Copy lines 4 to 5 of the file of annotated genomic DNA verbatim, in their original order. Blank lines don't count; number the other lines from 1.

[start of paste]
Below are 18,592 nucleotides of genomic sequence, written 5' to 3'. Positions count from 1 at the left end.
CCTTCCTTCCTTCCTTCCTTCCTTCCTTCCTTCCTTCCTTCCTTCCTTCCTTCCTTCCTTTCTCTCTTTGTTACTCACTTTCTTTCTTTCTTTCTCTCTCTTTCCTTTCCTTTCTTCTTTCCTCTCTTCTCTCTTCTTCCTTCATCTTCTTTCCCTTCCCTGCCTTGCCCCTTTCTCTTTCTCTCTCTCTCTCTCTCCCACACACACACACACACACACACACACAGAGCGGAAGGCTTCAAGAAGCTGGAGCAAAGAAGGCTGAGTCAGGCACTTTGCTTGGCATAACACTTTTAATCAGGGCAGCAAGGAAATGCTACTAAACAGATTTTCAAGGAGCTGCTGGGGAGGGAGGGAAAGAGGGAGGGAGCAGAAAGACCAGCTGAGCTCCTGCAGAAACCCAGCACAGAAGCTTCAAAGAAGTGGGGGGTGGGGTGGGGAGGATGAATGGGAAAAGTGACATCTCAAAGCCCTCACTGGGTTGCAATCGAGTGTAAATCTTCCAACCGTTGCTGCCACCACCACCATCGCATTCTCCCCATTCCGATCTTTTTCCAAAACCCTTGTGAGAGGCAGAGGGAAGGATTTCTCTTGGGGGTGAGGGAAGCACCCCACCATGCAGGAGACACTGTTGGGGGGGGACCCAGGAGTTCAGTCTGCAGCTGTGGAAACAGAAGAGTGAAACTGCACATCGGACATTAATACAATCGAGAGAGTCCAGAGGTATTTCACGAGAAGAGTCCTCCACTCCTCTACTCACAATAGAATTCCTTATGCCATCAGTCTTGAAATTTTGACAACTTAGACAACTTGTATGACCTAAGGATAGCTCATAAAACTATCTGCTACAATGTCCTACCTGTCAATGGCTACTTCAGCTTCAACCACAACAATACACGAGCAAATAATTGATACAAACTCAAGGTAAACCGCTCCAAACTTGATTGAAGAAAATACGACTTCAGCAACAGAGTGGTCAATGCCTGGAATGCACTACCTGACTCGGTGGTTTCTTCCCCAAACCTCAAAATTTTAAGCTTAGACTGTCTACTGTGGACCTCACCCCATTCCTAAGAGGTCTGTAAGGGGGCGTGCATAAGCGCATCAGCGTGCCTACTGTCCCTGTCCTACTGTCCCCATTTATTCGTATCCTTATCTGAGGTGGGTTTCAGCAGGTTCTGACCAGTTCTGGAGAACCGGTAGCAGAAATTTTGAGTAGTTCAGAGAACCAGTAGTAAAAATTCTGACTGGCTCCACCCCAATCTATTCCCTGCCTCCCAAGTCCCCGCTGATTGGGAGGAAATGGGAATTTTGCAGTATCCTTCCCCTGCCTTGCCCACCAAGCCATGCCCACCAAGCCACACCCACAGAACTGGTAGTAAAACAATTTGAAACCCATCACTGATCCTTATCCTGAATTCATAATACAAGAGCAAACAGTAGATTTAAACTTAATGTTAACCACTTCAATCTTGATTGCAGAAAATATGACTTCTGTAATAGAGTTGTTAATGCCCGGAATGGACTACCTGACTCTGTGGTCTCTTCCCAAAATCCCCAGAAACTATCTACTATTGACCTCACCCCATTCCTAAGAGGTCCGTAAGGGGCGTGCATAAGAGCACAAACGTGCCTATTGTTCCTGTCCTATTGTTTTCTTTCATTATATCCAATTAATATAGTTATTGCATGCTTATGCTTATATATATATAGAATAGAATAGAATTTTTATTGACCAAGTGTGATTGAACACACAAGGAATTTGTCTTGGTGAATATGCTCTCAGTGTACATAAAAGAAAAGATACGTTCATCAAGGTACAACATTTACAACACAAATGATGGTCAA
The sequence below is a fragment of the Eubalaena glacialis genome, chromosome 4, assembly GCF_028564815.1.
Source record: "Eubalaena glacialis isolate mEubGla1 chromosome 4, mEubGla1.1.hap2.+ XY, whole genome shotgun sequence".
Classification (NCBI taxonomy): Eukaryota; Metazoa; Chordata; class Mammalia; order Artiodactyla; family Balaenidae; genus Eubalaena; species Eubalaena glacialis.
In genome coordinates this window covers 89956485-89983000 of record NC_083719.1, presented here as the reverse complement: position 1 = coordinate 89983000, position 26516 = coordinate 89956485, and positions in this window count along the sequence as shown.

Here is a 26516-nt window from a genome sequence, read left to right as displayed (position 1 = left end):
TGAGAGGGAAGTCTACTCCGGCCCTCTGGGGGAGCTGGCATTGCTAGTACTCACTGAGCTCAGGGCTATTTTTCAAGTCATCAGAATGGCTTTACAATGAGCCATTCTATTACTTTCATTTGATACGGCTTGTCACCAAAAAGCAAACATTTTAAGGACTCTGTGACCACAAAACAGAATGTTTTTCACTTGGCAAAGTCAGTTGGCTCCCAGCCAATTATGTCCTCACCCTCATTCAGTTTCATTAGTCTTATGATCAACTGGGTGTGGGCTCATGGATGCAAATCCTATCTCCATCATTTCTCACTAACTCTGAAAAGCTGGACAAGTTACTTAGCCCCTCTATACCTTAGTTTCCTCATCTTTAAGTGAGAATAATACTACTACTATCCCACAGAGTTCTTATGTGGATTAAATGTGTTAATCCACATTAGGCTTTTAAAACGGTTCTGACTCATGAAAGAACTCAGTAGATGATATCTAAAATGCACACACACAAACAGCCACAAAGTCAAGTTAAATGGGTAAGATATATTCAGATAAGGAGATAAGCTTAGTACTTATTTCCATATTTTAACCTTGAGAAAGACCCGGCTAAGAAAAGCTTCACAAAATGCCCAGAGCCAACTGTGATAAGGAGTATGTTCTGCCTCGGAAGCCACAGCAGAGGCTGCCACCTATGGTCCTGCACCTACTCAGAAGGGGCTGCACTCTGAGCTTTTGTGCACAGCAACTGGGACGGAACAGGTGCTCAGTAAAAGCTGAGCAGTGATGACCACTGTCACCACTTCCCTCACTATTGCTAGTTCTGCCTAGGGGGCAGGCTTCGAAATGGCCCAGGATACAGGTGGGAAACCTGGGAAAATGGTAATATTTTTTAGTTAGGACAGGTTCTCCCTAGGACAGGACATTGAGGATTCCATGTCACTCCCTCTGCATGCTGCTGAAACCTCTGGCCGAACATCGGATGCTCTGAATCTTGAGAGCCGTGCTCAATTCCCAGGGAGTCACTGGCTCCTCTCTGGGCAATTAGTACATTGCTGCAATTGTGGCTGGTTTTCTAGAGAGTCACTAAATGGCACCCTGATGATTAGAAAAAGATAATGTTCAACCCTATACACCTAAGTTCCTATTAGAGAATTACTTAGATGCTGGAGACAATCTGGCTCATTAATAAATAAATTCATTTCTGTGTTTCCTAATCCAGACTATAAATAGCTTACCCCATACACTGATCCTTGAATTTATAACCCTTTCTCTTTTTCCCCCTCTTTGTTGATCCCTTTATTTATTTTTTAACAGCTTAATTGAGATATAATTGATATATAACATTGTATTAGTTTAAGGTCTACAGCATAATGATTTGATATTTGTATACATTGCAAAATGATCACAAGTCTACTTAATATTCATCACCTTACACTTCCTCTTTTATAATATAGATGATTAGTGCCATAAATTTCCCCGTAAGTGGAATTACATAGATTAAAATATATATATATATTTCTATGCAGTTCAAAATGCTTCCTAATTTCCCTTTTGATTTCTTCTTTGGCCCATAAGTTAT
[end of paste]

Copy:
Source record: "Eubalaena glacialis isolate mEubGla1 chromosome 4, mEubGla1.1.hap2.+ XY, whole genome shotgun sequence".
Classification (NCBI taxonomy): Eukaryota; Metazoa; Chordata; class Mammalia; order Artiodactyla; family Balaenidae; genus Eubalaena; species Eubalaena glacialis.